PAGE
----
Now a major star, in 1936, Colbert was able to further renegotiate her contract, and in the process making her the highest paid actress in Hollywood. She also began to exercise her power in how she photographed. She took an independent interest in light design and cinematography in order to look her absolute best. She refused to be filmed on the right side of her face and insisted on hiring her own cameramen regardless of the director's choice. Despite her peculiarities of how to be photographed, she otherwise gained a reputation of constant professionalism. By now, she was at the peak of per popularity and starred in hit after hit. Her ability to ease in and out of genre's made her a highly sought after actress. Her comedies, such as 1935's She Married Her Boss and 1936's The Bride Comes Home were met with the same success as her dramas such as 1936's Under the Flag and 1939's Zala. In 1939, she starred opposite Henry Fonda in her first color film, Drums Along the Mohawk.
By 1940 she was being offered 150,000 dollars for leading roles and decided it would best to go freelance than sign another 200,000 dollar a year contract. In 1940 she starred in the Billy Wilder penned film Arise, My Love. The story is noted is it's interventionist message and is cited by Colbert as being her favorite of her own films. In 1943 she starred opposite Paulette Goddard in So Proudly We Hail and in 1944 She was nominated another Academy Award for her role in the World War II family drama Since You Went Away. She continued her throughout he 1940's with hits like Guest Wife opposite Don Ameche, The Egg and I opposite Fred MacMurray, and Bride for Sale opposite George Brent and Robert Young. However, as the new decade approached Colbert began to loose traction
Later Career and death
She began the 1950's with the poorly reviewed The Secret Fury. She film also failed to perform at the box office. Colbert also had difficulty in mature roles due her still very young looking face. Although originally slated to play Margo Channing in All About Eve, she was forced to back out of the project before filming began due to a back injury. As her popularity waned, she traveled to Europe to star opposite Orson Welles in Royal Affairs in Versailles. She then starred in a series of televised plays before returning to Broadway for the 1956 play The Marriage-Go-Around. For her efforts she was nominated for a Tony Award. She made one final film appearance in 1961's Parrish but opted after to remain in theatre and television, as she was not receiving any film offers at the time.
Throughout the 60's and 70's Colbert appeared on the stage and screen intermittently. Her most successful stage ventures were those that co-starred Rex Harrison, 1978's Kingfisher and 1985's Aren't We All. In 1987, Colbert had a huge success with the TV miniseries The Two Mrs. Greenvilles. She was nominated for an Emmy Award and won the Golden Globe. In 1993, she suffered a small series of strokes and was under supervision for the remainder of her life. On July 20th, 1996, Claudette Colbert died in her Barbados home. She was 92 years old.(Source: article by Minoo Allen for Classic Movie Hub).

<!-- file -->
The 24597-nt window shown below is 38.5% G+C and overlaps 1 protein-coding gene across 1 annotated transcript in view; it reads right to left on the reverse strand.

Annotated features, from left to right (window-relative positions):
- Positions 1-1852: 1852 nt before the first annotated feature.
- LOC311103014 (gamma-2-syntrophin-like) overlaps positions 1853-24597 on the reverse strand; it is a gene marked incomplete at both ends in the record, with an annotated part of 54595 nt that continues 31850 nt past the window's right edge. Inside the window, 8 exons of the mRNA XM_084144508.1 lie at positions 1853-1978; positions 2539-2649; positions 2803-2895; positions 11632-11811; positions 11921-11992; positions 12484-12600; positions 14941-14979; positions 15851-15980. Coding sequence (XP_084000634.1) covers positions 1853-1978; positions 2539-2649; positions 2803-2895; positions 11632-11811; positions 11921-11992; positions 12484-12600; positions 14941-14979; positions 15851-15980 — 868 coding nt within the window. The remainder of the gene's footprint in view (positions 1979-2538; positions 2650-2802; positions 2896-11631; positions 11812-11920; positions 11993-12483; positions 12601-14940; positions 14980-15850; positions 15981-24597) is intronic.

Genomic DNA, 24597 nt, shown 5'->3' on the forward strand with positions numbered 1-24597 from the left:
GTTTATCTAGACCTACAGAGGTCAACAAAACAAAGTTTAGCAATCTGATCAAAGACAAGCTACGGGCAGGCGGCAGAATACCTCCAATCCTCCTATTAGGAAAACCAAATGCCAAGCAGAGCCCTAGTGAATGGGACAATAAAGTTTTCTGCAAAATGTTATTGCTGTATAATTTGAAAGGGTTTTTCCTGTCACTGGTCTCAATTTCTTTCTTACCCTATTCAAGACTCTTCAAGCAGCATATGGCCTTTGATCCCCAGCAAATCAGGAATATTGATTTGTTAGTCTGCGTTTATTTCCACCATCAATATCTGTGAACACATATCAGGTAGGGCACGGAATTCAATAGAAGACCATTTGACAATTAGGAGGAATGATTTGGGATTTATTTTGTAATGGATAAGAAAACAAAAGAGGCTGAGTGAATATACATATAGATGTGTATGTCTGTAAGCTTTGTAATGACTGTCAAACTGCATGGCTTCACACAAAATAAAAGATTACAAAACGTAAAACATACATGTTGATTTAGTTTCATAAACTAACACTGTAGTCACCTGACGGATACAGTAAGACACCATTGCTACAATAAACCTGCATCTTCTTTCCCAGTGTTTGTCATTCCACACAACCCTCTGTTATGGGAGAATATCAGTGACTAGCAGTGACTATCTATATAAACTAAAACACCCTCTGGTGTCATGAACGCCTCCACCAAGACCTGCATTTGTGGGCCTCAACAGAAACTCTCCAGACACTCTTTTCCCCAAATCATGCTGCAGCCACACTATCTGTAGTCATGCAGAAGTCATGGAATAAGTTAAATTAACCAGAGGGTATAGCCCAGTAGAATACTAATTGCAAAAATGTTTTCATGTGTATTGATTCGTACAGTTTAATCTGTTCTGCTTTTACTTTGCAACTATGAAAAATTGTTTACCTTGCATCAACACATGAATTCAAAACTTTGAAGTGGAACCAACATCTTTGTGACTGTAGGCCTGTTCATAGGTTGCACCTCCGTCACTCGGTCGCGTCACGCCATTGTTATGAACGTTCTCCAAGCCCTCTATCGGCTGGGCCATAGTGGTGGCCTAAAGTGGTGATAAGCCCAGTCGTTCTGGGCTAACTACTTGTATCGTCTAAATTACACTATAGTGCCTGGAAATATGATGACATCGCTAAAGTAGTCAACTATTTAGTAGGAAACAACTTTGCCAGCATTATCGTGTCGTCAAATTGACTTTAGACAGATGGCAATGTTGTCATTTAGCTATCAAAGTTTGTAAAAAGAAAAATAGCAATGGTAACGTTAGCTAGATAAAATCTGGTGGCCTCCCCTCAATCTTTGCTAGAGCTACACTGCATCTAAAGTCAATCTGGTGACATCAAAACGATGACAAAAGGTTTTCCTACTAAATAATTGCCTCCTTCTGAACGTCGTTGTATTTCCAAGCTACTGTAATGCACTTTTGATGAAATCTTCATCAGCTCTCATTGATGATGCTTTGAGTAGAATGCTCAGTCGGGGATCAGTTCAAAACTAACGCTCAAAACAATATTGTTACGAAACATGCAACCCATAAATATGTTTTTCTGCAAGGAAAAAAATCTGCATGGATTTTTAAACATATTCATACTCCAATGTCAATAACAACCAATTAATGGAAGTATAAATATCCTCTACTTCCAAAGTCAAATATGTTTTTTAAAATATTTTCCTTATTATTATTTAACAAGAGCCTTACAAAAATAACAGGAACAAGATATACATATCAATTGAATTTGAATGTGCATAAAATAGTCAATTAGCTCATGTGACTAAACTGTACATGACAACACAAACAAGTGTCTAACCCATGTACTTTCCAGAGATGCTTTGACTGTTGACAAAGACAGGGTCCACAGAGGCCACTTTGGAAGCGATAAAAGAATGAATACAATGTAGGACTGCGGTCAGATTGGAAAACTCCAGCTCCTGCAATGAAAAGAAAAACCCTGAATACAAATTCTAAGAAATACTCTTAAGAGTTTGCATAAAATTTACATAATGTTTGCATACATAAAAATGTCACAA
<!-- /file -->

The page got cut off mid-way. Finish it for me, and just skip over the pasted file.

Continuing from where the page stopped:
HONORS and AWARDS:.
Claudette Colbert was nominated for three Academy Awards, winning one for Best Actress for It Happened One Night (as Ellie Andrews) in 1934.
|1934||Best Actress||It Happened One Night (1934)||Ellie Andrews||Won|
|1935||Best Actress||Private Worlds (1935)||Jane Everest||Nominated|
|1944||Best Actress||Since You Went Away (1944)||Anne Hilton||Nominated|
She was honored with one star on the Hollywood Walk of Fame in the category of Motion Pictures.
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Ellie Andrews: Believe you me, you bore me to distraction.
Colonel William G. Smollett: Good morning. Mrs. Hilton, I presume?
Mrs. Anne Hilton: Yes.
Colonel William G. Smollett: May I be permitted to observe that this is the first house I've found in this godforsaken community that doesn't smell of cabbage.
Mrs. Anne Hilton: Well, it does sometimes.
Colonel William G. Smollett: I was given to understand at the office of the Purchasing Division, to which I have the misfortune to be attached, that you had a room for rent.
Mrs. Anne Hilton: Yes, but I specified an officer. You see, my husband -
Colonel William G. Smollett: My name is Smollett, William G., Colonel, United States Army, retired. Retired, I might add, by virtue of certain fatuous opinions held in the War Department which judge a man's usefulness neither by his experience nor his ability, but by the number of years since he was weaned.
Bridget 'Brig' Hilton: [dog growls and barks] Soda. Soda!
Colonel William G. Smollett: There was nothing in the information I was furnished, madam, which indicated that you had children and domestic pets.
Mrs. Anne Hilton: Well, I'm sorry, but they go with the house.
Colonel William G. Smollett: We won't discuss it. With your permission, madam, may we dispense with further conversation? I should like to inspect the room.
Mrs. Anne Hilton: Certainly. Just follow me. I do hope you'll forgive me if I've been long-winded.
Colonel William G. Smollett: Not at all, madam. Through a full, and somewhat protracted existence, I have learned to accept the natural tendency of all women to be garrulous.
Mrs. Anne Hilton: You're very tolerant, Colonel.
Marilyn David: I want a glass. About this big. Mmm, no, maybe about THIS big. And I don't care what you put in it - whiskey, hair tonic, rat poison - but whatever it is, when I finish drinking it, I want to be curled up in a little heap, right HERE.